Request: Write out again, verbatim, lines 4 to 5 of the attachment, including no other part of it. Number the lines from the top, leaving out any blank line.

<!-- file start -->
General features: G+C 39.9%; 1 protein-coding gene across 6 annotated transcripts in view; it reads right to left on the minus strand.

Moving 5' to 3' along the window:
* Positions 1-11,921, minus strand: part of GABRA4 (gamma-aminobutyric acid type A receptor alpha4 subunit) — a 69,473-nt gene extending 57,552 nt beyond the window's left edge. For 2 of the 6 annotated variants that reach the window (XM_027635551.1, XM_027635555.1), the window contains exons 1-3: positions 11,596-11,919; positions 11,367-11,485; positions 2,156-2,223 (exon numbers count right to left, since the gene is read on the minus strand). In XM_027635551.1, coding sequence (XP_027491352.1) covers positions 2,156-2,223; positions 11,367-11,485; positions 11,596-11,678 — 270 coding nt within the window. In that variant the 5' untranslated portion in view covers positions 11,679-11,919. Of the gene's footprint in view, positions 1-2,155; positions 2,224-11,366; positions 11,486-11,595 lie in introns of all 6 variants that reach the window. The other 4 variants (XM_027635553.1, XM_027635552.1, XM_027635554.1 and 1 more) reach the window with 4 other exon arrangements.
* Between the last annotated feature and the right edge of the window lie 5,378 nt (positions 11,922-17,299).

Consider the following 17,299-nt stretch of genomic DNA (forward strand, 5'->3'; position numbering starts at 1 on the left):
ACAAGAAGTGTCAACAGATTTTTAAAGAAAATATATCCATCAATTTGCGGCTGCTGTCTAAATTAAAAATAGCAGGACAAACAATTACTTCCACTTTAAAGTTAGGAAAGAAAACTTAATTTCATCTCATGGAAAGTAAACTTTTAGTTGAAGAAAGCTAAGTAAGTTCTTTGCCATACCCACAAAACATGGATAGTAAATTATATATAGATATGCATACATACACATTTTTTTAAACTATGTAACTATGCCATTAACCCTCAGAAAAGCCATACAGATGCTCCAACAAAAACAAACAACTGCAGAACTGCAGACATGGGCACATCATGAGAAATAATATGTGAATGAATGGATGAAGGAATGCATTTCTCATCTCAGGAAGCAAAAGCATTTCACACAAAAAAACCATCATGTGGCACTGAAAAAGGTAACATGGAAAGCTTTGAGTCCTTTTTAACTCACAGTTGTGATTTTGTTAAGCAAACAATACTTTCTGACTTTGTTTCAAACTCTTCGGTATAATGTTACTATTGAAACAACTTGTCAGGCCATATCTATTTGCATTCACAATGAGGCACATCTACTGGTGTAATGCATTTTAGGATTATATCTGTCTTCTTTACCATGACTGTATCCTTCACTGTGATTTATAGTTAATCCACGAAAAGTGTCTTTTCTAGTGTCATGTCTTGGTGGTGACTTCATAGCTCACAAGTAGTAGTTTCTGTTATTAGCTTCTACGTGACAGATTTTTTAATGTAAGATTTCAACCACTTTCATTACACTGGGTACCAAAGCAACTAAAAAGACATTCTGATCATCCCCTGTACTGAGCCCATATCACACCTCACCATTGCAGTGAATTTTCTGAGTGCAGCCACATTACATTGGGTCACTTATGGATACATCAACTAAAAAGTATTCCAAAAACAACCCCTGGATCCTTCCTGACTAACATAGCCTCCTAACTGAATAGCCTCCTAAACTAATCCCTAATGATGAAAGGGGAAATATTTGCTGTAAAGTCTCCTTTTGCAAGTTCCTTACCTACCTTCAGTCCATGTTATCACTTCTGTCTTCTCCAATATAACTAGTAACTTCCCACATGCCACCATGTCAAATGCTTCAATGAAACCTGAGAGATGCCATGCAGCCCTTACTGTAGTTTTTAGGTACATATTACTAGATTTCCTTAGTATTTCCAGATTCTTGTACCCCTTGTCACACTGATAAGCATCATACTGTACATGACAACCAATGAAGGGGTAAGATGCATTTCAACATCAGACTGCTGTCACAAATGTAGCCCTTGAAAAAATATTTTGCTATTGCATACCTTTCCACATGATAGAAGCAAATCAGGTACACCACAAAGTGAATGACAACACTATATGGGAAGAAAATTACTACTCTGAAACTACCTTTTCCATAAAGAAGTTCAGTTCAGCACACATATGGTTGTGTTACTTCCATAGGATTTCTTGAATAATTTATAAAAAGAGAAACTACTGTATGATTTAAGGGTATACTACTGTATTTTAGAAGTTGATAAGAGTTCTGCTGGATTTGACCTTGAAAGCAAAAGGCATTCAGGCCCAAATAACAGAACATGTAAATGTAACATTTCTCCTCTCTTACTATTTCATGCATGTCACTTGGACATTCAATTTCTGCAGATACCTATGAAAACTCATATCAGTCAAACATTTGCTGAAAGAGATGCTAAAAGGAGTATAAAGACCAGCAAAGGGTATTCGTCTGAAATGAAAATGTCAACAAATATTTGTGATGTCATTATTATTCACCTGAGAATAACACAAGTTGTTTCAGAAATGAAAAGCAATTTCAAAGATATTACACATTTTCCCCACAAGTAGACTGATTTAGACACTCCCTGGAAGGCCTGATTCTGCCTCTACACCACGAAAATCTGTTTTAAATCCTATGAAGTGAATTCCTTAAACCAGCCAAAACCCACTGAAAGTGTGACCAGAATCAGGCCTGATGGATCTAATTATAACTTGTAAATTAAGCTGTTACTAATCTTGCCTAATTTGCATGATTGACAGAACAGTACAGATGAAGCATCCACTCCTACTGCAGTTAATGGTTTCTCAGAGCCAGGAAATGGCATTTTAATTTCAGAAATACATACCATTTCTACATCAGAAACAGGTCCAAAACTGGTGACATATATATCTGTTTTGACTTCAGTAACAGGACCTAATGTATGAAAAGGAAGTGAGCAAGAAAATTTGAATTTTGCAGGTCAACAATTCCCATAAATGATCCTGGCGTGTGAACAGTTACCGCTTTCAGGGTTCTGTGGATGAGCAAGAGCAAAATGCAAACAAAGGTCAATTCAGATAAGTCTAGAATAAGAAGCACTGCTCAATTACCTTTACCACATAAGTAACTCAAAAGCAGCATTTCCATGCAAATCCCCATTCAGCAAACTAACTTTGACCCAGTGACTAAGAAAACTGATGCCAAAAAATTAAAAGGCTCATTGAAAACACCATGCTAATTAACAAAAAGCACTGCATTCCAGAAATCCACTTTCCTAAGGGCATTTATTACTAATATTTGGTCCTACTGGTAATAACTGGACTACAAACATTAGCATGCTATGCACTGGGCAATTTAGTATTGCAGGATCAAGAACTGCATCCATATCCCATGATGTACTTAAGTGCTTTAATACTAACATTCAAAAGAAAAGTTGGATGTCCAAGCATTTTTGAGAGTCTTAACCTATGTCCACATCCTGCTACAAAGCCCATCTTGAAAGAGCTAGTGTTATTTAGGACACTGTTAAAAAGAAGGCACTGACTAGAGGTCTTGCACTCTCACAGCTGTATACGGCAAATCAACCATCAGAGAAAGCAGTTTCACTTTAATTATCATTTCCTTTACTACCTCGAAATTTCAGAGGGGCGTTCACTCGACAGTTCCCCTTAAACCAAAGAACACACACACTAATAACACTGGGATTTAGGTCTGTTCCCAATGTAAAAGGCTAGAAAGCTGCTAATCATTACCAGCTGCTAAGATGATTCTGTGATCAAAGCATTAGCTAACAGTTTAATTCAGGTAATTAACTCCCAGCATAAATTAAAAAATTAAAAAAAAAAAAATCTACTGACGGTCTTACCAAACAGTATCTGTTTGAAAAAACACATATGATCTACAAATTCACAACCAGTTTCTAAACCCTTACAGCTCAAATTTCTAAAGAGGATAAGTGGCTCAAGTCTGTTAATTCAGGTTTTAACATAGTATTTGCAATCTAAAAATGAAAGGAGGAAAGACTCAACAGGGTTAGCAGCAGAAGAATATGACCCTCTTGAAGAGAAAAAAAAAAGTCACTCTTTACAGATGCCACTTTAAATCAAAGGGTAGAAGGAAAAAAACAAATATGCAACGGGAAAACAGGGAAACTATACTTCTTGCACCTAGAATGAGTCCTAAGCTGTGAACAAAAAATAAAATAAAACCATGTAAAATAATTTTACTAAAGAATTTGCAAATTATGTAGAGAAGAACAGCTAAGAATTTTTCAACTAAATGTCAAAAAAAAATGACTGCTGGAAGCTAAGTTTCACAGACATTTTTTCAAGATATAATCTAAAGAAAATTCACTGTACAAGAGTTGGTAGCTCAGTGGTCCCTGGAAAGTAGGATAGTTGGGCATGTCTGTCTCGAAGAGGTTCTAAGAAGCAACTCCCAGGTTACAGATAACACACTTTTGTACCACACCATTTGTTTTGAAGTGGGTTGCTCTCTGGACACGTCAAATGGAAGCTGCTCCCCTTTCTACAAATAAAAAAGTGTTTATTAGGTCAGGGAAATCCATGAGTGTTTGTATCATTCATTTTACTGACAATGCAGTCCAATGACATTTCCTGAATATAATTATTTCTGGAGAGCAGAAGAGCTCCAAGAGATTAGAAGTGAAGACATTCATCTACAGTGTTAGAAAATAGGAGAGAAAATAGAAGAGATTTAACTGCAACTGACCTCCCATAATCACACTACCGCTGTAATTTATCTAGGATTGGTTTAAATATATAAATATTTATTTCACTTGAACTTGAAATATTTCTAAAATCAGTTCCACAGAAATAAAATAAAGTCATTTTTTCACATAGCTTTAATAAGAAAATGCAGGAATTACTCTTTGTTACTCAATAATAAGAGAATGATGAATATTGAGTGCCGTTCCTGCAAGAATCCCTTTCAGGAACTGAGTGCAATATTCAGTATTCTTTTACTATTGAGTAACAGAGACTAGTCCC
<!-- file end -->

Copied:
* Between the last annotated feature and the right edge of the window lie 5,378 nt (positions 11,922-17,299).

Consider the following 17,299-nt stretch of genomic DNA (forward strand, 5'->3'; position numbering starts at 1 on the left):